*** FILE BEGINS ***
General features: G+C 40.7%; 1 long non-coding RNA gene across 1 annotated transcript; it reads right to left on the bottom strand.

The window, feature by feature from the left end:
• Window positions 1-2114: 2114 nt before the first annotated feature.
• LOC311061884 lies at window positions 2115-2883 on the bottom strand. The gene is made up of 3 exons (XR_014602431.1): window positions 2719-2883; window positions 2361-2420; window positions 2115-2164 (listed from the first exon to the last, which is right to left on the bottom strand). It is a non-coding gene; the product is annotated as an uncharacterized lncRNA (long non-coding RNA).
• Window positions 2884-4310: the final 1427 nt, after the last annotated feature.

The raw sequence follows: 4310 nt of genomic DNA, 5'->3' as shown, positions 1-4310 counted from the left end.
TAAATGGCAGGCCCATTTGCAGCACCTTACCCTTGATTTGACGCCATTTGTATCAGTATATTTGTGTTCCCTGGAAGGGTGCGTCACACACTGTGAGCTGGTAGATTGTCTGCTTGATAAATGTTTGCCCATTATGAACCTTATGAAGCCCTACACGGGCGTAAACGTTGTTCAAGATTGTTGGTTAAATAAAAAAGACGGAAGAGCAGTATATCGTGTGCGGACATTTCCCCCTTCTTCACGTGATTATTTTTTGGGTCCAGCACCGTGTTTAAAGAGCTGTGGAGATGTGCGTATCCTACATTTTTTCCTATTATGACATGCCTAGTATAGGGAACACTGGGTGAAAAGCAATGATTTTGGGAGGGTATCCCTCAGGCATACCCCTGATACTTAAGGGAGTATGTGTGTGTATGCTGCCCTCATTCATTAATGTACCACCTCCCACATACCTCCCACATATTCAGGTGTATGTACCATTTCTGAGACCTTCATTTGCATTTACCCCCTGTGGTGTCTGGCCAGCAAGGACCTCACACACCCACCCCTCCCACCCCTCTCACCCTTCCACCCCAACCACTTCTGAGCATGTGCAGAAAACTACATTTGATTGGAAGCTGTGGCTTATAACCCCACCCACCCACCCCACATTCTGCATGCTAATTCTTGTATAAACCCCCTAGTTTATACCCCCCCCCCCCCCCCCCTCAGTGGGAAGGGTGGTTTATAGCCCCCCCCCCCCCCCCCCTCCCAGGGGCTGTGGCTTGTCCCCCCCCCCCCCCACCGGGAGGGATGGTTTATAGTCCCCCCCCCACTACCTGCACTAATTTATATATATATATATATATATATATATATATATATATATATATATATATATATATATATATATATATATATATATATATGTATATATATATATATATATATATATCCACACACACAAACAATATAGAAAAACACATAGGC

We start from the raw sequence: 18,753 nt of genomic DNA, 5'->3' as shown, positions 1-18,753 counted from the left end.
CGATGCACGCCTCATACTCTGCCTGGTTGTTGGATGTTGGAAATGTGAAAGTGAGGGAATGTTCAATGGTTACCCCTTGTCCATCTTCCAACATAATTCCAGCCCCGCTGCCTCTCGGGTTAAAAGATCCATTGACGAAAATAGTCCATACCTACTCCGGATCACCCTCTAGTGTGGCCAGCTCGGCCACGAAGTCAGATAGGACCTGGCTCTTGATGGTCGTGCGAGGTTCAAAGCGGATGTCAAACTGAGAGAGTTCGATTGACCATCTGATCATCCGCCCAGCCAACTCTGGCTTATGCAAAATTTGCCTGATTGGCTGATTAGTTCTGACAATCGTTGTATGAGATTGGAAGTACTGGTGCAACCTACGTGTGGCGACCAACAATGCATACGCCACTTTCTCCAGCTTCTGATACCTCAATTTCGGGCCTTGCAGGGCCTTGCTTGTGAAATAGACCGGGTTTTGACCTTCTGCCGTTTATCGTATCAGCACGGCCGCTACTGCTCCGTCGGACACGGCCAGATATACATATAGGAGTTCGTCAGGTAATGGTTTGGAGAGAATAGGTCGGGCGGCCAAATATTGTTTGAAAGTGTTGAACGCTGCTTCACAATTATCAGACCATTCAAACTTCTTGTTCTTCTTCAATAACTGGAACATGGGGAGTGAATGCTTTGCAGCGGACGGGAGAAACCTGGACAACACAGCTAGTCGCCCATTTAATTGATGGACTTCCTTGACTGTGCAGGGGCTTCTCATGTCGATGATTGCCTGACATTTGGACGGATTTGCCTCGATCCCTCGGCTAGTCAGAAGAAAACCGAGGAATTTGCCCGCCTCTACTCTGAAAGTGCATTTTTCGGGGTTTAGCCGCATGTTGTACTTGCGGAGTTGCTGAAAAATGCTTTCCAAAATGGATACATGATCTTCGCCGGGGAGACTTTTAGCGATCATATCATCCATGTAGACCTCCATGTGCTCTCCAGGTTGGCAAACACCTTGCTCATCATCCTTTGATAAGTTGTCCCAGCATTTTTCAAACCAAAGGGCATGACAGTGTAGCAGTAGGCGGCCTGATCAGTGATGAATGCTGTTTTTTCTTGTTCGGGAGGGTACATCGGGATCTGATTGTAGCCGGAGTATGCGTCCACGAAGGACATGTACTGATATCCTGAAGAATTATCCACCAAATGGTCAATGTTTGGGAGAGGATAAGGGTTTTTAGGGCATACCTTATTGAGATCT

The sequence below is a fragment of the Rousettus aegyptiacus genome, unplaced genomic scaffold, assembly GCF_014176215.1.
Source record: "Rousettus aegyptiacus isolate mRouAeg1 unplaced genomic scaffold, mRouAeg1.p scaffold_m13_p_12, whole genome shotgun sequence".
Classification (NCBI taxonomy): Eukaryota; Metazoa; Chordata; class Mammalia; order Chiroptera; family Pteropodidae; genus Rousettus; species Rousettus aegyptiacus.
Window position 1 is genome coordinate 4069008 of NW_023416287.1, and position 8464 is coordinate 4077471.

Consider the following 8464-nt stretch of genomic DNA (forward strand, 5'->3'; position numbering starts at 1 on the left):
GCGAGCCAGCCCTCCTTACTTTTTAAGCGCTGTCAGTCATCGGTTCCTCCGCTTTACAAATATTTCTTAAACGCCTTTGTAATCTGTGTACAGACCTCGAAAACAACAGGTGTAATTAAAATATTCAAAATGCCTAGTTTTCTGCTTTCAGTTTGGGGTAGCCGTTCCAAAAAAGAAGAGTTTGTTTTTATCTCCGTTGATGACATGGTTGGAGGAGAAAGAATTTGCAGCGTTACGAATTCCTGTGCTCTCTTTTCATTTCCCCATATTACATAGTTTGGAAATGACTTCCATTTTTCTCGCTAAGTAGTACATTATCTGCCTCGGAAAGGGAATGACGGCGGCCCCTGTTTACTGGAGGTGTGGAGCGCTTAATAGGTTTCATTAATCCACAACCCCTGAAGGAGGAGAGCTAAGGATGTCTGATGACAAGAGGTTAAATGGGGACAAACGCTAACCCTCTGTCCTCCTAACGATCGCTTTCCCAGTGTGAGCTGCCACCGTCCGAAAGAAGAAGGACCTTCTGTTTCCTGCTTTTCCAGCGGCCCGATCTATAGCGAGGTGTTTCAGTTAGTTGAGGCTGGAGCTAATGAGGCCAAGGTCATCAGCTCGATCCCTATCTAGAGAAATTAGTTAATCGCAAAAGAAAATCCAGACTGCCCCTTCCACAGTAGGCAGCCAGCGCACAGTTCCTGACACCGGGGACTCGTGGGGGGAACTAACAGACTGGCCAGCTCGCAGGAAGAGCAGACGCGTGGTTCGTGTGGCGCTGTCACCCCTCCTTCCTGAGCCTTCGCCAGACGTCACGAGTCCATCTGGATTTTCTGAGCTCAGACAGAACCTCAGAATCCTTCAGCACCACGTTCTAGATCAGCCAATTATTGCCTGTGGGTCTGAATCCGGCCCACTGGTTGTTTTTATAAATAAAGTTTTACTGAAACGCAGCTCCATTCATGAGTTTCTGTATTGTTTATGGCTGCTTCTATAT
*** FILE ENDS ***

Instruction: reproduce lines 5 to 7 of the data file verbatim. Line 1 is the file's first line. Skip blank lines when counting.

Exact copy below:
• Window positions 2884-4310: the final 1427 nt, after the last annotated feature.

The raw sequence follows: 4310 nt of genomic DNA, 5'->3' as shown, positions 1-4310 counted from the left end.
TAAATGGCAGGCCCATTTGCAGCACCTTACCCTTGATTTGACGCCATTTGTATCAGTATATTTGTGTTCCCTGGAAGGGTGCGTCACACACTGTGAGCTGGTAGATTGTCTGCTTGATAAATGTTTGCCCATTATGAACCTTATGAAGCCCTACACGGGCGTAAACGTTGTTCAAGATTGTTGGTTAAATAAAAAAGACGGAAGAGCAGTATATCGTGTGCGGACATTTCCCCCTTCTTCACGTGATTATTTTTTGGGTCCAGCACCGTGTTTAAAGAGCTGTGGAGATGTGCGTATCCTACATTTTTTCCTATTATGACATGCCTAGTATAGGGAACACTGGGTGAAAAGCAATGATTTTGGGAGGGTATCCCTCAGGCATACCCCTGATACTTAAGGGAGTATGTGTGTGTATGCTGCCCTCATTCATTAATGTACCACCTCCCACATACCTCCCACATATTCAGGTGTATGTACCATTTCTGAGACCTTCATTTGCATTTACCCCCTGTGGTGTCTGGCCAGCAAGGACCTCACACACCCACCCCTCCCACCCCTCTCACCCTTCCACCCCAACCACTTCTGAGCATGTGCAGAAAACTACATTTGATTGGAAGCTGTGGCTTATAACCCCACCCACCCACCCCACATTCTGCATGCTAATTCTTGTATAAACCCCCTAGTTTATACCCCCCCCCCCCCCCCCCTCAGTGGGAAGGGTGGTTTATAGCCCCCCCCCCCCCCCCCCTCCCAGGGGCTGTGGCTTGTCCCCCCCCCCCCCCACCGGGAGGGATGGTTTATAGTCCCCCCCCCACTACCTGCACTAATTTATATATATATATATATATATATATATATATATATATATATATATATATATATATATATATATATATATATATATATATGTATATATATATATATATATATATATCCACACACACAAACAATATAGAAAAACACATAGGC